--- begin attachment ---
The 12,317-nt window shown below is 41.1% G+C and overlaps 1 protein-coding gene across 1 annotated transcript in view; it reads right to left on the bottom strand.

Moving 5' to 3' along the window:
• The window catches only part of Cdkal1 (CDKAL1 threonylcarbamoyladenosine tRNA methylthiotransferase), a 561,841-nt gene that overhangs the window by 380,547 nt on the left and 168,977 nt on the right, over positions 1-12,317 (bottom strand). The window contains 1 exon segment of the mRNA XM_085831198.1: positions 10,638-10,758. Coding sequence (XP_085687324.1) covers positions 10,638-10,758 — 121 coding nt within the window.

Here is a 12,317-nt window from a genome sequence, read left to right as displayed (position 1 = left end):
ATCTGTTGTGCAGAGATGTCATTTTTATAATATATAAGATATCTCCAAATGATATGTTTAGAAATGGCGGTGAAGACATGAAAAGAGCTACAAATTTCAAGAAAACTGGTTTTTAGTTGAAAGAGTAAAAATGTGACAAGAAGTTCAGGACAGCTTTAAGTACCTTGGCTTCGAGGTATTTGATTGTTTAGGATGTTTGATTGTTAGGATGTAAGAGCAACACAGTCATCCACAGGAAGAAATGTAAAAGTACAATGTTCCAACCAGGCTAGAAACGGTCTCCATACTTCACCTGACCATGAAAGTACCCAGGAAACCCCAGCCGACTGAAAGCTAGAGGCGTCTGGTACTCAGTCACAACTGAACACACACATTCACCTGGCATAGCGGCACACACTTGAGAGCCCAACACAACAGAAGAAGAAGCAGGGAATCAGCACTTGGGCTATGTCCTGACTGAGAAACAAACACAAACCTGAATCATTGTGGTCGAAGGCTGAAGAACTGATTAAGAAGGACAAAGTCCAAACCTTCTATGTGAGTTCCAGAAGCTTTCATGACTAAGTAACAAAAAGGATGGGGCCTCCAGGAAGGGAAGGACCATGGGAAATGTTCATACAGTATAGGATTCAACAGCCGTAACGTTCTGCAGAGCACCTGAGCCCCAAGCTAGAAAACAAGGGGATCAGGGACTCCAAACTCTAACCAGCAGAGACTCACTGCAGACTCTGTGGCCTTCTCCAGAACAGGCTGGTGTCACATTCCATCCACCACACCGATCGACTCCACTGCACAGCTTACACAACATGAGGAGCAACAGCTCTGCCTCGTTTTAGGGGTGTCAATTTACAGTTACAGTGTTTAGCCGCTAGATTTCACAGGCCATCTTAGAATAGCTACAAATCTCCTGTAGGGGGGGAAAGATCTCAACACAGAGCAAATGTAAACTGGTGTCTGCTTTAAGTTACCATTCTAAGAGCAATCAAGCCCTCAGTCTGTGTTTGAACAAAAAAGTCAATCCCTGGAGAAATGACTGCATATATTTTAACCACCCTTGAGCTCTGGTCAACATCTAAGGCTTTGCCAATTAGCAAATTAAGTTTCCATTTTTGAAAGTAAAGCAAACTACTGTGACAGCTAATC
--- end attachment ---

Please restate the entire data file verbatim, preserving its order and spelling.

The 12,317-nt window shown below is 41.1% G+C and overlaps 1 protein-coding gene across 1 annotated transcript in view; it reads right to left on the bottom strand.

Moving 5' to 3' along the window:
• The window catches only part of Cdkal1 (CDKAL1 threonylcarbamoyladenosine tRNA methylthiotransferase), a 561,841-nt gene that overhangs the window by 380,547 nt on the left and 168,977 nt on the right, over positions 1-12,317 (bottom strand). The window contains 1 exon segment of the mRNA XM_085831198.1: positions 10,638-10,758. Coding sequence (XP_085687324.1) covers positions 10,638-10,758 — 121 coding nt within the window.

Here is a 12,317-nt window from a genome sequence, read left to right as displayed (position 1 = left end):
ATCTGTTGTGCAGAGATGTCATTTTTATAATATATAAGATATCTCCAAATGATATGTTTAGAAATGGCGGTGAAGACATGAAAAGAGCTACAAATTTCAAGAAAACTGGTTTTTAGTTGAAAGAGTAAAAATGTGACAAGAAGTTCAGGACAGCTTTAAGTACCTTGGCTTCGAGGTATTTGATTGTTTAGGATGTTTGATTGTTAGGATGTAAGAGCAACACAGTCATCCACAGGAAGAAATGTAAAAGTACAATGTTCCAACCAGGCTAGAAACGGTCTCCATACTTCACCTGACCATGAAAGTACCCAGGAAACCCCAGCCGACTGAAAGCTAGAGGCGTCTGGTACTCAGTCACAACTGAACACACACATTCACCTGGCATAGCGGCACACACTTGAGAGCCCAACACAACAGAAGAAGAAGCAGGGAATCAGCACTTGGGCTATGTCCTGACTGAGAAACAAACACAAACCTGAATCATTGTGGTCGAAGGCTGAAGAACTGATTAAGAAGGACAAAGTCCAAACCTTCTATGTGAGTTCCAGAAGCTTTCATGACTAAGTAACAAAAAGGATGGGGCCTCCAGGAAGGGAAGGACCATGGGAAATGTTCATACAGTATAGGATTCAACAGCCGTAACGTTCTGCAGAGCACCTGAGCCCCAAGCTAGAAAACAAGGGGATCAGGGACTCCAAACTCTAACCAGCAGAGACTCACTGCAGACTCTGTGGCCTTCTCCAGAACAGGCTGGTGTCACATTCCATCCACCACACCGATCGACTCCACTGCACAGCTTACACAACATGAGGAGCAACAGCTCTGCCTCGTTTTAGGGGTGTCAATTTACAGTTACAGTGTTTAGCCGCTAGATTTCACAGGCCATCTTAGAATAGCTACAAATCTCCTGTAGGGGGGGAAAGATCTCAACACAGAGCAAATGTAAACTGGTGTCTGCTTTAAGTTACCATTCTAAGAGCAATCAAGCCCTCAGTCTGTGTTTGAACAAAAAAGTCAATCCCTGGAGAAATGACTGCATATATTTTAACCACCCTTGAGCTCTGGTCAACATCTAAGGCTTTGCCAATTAGCAAATTAAGTTTCCATTTTTGAAAGTAAAGCAAACTACTGTGACAGCTAATC